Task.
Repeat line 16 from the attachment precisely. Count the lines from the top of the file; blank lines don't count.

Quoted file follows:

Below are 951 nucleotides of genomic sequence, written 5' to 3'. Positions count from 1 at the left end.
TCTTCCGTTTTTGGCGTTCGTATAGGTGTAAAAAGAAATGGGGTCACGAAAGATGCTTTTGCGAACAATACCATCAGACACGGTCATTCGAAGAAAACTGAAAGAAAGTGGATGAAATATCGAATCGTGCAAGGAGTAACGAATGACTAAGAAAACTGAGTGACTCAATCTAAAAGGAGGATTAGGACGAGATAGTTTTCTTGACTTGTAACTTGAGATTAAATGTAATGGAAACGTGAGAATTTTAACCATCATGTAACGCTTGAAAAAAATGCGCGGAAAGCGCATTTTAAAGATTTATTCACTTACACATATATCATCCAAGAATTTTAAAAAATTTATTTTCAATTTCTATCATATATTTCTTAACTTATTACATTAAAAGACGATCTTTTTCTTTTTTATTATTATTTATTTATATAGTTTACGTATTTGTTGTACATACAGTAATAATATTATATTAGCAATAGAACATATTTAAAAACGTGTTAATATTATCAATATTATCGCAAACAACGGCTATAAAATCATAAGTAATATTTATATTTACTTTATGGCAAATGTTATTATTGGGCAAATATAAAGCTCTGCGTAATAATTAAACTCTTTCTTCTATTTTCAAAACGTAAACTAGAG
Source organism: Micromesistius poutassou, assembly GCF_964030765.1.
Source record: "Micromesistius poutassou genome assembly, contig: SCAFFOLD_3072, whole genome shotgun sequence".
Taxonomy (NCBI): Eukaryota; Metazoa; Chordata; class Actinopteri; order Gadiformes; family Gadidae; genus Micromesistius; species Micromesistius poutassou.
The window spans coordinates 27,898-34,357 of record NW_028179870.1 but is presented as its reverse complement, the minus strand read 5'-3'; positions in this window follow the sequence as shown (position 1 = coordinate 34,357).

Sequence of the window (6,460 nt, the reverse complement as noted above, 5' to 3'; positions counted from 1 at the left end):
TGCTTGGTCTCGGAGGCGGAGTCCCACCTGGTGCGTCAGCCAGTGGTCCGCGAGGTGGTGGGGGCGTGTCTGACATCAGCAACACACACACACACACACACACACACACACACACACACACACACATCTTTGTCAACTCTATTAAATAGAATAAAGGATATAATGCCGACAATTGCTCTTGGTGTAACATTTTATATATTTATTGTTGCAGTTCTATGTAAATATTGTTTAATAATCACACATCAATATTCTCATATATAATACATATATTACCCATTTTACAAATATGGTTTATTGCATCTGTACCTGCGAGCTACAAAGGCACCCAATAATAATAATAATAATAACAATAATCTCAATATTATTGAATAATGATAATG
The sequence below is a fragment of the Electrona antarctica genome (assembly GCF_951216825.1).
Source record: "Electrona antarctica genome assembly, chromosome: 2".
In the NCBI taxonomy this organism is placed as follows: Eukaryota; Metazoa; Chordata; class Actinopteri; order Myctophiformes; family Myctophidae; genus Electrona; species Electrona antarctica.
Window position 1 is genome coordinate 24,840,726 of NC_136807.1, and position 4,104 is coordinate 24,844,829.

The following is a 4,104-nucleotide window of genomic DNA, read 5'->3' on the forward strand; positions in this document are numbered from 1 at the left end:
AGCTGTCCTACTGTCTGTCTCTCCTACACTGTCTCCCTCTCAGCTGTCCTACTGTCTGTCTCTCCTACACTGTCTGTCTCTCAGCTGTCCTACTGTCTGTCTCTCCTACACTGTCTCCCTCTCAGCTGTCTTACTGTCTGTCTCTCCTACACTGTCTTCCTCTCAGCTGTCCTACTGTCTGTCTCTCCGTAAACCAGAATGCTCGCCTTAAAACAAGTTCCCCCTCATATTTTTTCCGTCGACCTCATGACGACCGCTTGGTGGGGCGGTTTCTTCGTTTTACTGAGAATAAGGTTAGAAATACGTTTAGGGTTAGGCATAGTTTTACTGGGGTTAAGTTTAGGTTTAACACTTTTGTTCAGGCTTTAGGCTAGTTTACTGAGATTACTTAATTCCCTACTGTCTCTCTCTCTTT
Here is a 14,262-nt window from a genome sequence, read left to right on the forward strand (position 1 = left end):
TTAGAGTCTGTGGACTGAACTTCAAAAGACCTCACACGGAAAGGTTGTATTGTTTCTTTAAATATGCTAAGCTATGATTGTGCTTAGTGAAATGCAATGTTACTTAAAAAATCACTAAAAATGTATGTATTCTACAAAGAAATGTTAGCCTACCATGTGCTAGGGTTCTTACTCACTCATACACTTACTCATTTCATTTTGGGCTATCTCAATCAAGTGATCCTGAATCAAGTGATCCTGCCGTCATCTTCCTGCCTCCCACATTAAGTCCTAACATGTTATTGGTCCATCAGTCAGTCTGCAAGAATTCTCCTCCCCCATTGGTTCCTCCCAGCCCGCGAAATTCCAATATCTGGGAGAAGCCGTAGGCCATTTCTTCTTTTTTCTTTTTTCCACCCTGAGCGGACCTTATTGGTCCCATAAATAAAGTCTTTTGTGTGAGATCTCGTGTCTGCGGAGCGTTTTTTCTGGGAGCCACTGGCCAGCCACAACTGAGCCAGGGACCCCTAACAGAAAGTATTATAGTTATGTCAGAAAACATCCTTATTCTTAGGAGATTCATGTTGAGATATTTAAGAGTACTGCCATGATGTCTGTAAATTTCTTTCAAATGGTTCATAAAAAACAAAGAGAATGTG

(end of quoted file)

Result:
TTAGAGTCTGTGGACTGAACTTCAAAAGACCTCACACGGAAAGGTTGTATTGTTTCTTTAAATATGCTAAGCTATGATTGTGCTTAGTGAAATGCAATGTTACTTAAAAAATCACTAAAAATGTATGTATTCTACAAAGAAATGTTAGCCTACCATGTGCTAGGGTTCTTACTCACTCATACACTTACTCATTTCATTTTGGGCTATCTCAATCAAGTGATCCTGAATCAAGTGATCCTGCCGTCATCTTCCTGCCTCCCACATTAAGTCCTAACATGTTATTGGTCCATCAGTCAGTCTGCAAGAATTCTCCTCCCCCATTGGTTCCTCCCAGCCCGCGAAATTCCAATATCTGGGAGAAGCCGTAGGCCATTTCTTCTTTTTTCTTTTTTCCACCCTGAGCGGACCTTATTGGTCCCATAAATAAAGTCTTTTGTGTGAGATCTCGTGTCTGCGGAGCGTTTTTTCTGGGAGCCACTGGCCAGCCACAACTGAGCCAGGGACCCCTAACAGAAAGTATTATAGTTATGTCAGAAAACATCCTTATTCTTAGGAGATTCATGTTGAGATATTTAAGAGTACTGCCATGATGTCTGTAAATTTCTTTCAAATGGTTCATAAAAAACAAAGAGAATGTG